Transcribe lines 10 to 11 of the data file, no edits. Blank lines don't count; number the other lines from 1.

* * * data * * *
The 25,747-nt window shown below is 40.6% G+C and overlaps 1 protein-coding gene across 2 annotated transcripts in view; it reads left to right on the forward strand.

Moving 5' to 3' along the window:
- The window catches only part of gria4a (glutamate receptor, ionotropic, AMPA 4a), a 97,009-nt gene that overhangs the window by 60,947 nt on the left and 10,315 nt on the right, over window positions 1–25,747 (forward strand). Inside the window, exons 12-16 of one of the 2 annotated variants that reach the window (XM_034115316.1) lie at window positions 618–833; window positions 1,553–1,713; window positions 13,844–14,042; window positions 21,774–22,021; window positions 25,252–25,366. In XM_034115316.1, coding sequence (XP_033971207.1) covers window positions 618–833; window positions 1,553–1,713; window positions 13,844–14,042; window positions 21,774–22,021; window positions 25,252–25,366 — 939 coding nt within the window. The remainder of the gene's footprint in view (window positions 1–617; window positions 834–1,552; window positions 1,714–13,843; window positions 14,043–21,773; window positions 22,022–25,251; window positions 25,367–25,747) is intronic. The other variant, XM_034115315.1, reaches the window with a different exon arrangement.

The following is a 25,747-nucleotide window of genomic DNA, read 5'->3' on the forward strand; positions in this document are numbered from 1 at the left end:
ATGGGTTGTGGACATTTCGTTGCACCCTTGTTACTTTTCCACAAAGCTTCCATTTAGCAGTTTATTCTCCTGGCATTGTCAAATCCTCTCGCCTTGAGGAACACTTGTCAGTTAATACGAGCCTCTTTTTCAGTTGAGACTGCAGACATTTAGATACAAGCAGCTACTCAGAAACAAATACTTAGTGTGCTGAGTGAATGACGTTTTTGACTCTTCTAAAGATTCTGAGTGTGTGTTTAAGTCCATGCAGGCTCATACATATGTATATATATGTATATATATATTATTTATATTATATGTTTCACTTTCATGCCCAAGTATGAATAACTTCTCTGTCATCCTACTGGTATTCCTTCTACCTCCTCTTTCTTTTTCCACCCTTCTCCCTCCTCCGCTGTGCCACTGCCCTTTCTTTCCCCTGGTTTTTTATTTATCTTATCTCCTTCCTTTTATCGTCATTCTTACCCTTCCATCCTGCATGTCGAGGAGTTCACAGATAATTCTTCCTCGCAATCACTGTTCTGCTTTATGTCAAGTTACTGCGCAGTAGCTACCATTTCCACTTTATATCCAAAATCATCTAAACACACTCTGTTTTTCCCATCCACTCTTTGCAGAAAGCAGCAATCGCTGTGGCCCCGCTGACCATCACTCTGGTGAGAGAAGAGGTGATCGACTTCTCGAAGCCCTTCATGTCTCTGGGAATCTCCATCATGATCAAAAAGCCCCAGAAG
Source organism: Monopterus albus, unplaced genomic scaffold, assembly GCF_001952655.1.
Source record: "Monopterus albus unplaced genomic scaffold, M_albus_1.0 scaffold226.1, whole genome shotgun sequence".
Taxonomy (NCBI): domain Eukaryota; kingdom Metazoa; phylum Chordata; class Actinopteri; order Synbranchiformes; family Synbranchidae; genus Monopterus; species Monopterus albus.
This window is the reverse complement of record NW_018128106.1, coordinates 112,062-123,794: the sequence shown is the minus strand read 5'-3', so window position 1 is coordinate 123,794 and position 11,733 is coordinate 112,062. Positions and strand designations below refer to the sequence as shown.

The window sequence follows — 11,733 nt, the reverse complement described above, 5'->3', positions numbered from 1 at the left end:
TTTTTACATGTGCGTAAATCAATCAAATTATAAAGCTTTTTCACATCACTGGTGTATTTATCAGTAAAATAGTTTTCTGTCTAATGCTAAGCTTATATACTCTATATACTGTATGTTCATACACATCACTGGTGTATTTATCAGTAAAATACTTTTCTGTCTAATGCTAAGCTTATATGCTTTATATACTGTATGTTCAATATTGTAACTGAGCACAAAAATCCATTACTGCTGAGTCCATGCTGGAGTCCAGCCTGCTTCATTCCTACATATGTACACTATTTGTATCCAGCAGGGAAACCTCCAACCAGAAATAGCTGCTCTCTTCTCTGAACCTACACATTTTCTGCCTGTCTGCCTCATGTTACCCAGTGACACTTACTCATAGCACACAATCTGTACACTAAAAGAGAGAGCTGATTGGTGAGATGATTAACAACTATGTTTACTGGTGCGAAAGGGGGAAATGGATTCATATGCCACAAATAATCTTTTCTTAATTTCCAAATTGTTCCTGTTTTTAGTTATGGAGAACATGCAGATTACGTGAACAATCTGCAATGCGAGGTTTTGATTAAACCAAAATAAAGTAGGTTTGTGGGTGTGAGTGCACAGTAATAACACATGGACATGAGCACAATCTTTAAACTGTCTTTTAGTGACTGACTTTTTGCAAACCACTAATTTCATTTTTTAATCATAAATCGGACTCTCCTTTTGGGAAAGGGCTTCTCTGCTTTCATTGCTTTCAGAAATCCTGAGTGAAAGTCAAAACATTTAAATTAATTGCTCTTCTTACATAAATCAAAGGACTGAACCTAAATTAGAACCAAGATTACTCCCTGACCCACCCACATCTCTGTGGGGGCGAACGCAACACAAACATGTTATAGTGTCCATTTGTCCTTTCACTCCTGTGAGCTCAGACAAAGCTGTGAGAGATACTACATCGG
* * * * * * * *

The window sequence follows — 11,733 nt, the reverse complement described above, 5'->3', positions numbered from 1 at the left end:
TTTTTACATGTGCGTAAATCAATCAAATTATAAAGCTTTTTCACATCACTGGTGTATTTATCAGTAAAATAGTTTTCTGTCTAATGCTAAGCTTATATACTCTATATACTGTATGTTCATACACATCACTGGTGTATTTATCAGTAAAATACTTTTCTGTCTAATGCTAAGCTTATATGCTTTATATACTGTATGTTCAATATTGTAACTGAGCACAAAAATCCATTACTGCTGAGTCCATGCTGGAGTCCAGCCTGCTTCATTCCTACATATGTACACTATTTGTATCCAGCAGGGAAACCTCCAACCAGAAATAGCTGCTCTCTTCTCTGAACCTACACATTTTCTGCCTGTCTGCCTCATGTTACCCAGTGACACTTACTCATAGCACACAATCTGTACACTAAAAGAGAGAGCTGATTGGTGAGATGATTAACAACTATGTTTACTGGTGCGAAAGGGGGAAATGGATTCATATGCCACAAATAATCTTTTCTTAATTTCCAAATTGTTCCTGTTTTTAGTTATGGAGAACATGCAGATTACGTGAACAATCTGCAATGCGAGGTTTTGATTAAACCAAAATAAAGTAGGTTTGTGGGTGTGAGTGCACAGTAATAACACATGGACATGAGCACAATCTTTAAACTGTCTTTTAGTGACTGACTTTTTGCAAACCACTAATTTCATTTTTTAATCATAAATCGGACTCTCCTTTTGGGAAAGGGCTTCTCTGCTTTCATTGCTTTCAGAAATCCTGAGTGAAAGTCAAAACATTTAAATTAATTGCTCTTCTTACATAAATCAAAGGACTGAACCTAAATTAGAACCAAGATTACTCCCTGACCCACCCACATCTCTGTGGGGGCGAACGCAACACAAACATGTTATAGTGTCCATTTGTCCTTTCACTCCTGTGAGCTCAGACAAAGCTGTGAGAGATACTACATCGG